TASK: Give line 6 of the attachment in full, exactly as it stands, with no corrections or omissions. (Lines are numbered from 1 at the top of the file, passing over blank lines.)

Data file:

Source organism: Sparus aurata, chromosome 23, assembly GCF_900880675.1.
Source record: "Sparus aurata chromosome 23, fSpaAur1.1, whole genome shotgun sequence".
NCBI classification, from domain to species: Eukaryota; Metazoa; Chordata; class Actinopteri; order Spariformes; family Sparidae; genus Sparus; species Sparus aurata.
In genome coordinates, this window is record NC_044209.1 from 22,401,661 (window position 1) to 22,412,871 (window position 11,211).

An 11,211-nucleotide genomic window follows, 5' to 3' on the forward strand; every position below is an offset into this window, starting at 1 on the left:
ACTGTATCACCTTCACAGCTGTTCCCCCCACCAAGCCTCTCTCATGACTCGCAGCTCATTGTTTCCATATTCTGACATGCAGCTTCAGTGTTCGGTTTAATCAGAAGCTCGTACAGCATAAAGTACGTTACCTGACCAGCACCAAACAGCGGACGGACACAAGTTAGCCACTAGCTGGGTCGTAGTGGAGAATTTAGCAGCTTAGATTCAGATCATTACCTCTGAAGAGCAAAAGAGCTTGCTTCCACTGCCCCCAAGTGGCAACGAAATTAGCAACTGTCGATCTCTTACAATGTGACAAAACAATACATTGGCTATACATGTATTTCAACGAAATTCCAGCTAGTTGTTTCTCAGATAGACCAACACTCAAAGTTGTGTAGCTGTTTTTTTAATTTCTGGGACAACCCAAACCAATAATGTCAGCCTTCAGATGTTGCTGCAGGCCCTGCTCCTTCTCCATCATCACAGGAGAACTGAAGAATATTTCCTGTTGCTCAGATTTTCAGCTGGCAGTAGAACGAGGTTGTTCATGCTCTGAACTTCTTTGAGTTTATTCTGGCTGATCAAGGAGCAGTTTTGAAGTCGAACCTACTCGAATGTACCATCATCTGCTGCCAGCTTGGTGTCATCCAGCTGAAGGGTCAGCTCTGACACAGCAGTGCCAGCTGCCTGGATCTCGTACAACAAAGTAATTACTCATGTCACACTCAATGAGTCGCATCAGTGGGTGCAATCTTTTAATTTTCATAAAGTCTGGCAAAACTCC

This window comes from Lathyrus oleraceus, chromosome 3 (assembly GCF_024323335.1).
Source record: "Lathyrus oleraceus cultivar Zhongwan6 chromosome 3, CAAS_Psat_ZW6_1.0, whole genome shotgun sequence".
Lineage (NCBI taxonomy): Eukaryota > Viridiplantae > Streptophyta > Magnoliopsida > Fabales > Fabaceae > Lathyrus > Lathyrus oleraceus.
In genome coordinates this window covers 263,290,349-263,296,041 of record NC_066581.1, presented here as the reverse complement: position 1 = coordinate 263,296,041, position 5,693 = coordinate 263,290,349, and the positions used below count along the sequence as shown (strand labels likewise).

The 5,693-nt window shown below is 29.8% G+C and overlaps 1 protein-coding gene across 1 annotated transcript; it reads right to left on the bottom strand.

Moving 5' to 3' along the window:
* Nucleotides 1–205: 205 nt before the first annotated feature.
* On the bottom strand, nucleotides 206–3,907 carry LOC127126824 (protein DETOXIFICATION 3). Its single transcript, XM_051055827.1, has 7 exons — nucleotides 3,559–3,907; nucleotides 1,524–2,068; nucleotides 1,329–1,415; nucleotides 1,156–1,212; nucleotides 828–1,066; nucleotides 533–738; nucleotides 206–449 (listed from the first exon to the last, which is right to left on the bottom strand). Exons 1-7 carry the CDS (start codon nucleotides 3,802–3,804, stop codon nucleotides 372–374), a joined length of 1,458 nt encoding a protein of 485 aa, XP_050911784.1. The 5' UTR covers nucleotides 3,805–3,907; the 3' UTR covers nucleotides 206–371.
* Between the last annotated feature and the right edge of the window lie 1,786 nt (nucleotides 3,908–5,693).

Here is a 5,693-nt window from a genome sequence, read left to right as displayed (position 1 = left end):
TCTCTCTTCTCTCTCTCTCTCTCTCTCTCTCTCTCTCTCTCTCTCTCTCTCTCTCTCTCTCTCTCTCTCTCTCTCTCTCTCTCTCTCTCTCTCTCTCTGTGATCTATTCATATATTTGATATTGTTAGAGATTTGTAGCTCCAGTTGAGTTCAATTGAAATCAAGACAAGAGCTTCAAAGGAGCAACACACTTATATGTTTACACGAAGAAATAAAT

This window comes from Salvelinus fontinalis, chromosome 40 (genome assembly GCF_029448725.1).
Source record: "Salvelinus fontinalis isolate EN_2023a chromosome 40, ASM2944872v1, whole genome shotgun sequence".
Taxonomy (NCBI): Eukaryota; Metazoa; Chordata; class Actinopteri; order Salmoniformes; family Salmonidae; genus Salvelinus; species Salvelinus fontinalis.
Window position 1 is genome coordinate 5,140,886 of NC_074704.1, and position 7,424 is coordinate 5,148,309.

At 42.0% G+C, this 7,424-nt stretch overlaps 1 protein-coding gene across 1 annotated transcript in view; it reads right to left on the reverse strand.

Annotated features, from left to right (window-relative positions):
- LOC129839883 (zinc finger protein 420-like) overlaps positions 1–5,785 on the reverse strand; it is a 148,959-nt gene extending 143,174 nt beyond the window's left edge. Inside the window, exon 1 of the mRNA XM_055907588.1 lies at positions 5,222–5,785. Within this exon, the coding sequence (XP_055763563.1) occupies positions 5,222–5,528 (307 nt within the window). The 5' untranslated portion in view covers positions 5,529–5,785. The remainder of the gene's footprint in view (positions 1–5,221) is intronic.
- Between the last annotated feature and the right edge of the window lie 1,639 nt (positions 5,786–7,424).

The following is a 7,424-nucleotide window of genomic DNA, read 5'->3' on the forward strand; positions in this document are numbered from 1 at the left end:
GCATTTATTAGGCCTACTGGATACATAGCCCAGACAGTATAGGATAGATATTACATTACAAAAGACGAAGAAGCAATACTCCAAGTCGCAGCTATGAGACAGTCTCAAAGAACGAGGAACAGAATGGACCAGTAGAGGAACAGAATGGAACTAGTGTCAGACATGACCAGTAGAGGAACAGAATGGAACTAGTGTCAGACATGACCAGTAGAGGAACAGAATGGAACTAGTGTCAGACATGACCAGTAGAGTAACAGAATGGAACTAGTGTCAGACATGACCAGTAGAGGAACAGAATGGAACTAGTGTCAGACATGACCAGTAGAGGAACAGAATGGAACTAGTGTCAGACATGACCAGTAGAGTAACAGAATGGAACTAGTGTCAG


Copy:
ACTGTATCACCTTCACAGCTGTTCCCCCCACCAAGCCTCTCTCATGACTCGCAGCTCATTGTTTCCATATTCTGACATGCAGCTTCAGTGTTCGGTTTAATCAGAAGCTCGTACAGCATAAAGTACGTTACCTGACCAGCACCAAACAGCGGACGGACACAAGTTAGCCACTAGCTGGGTCGTAGTGGAGAATTTAGCAGCTTAGATTCAGATCATTACCTCTGAAGAGCAAAAGAGCTTGCTTCCACTGCCCCCAAGTGGCAACGAAATTAGCAACTGTCGATCTCTTACAATGTGACAAAACAATACATTGGCTATACATGTATTTCAACGAAATTCCAGCTAGTTGTTTCTCAGATAGACCAACACTCAAAGTTGTGTAGCTGTTTTTTTAATTTCTGGGACAACCCAAACCAATAATGTCAGCCTTCAGATGTTGCTGCAGGCCCTGCTCCTTCTCCATCATCACAGGAGAACTGAAGAATATTTCCTGTTGCTCAGATTTTCAGCTGGCAGTAGAACGAGGTTGTTCATGCTCTGAACTTCTTTGAGTTTATTCTGGCTGATCAAGGAGCAGTTTTGAAGTCGAACCTACTCGAATGTACCATCATCTGCTGCCAGCTTGGTGTCATCCAGCTGAAGGGTCAGCTCTGACACAGCAGTGCCAGCTGCCTGGATCTCGTACAACAAAGTAATTACTCATGTCACACTCAATGAGTCGCATCAGTGGGTGCAATCTTTTAATTTTCATAAAGTCTGGCAAAACTCC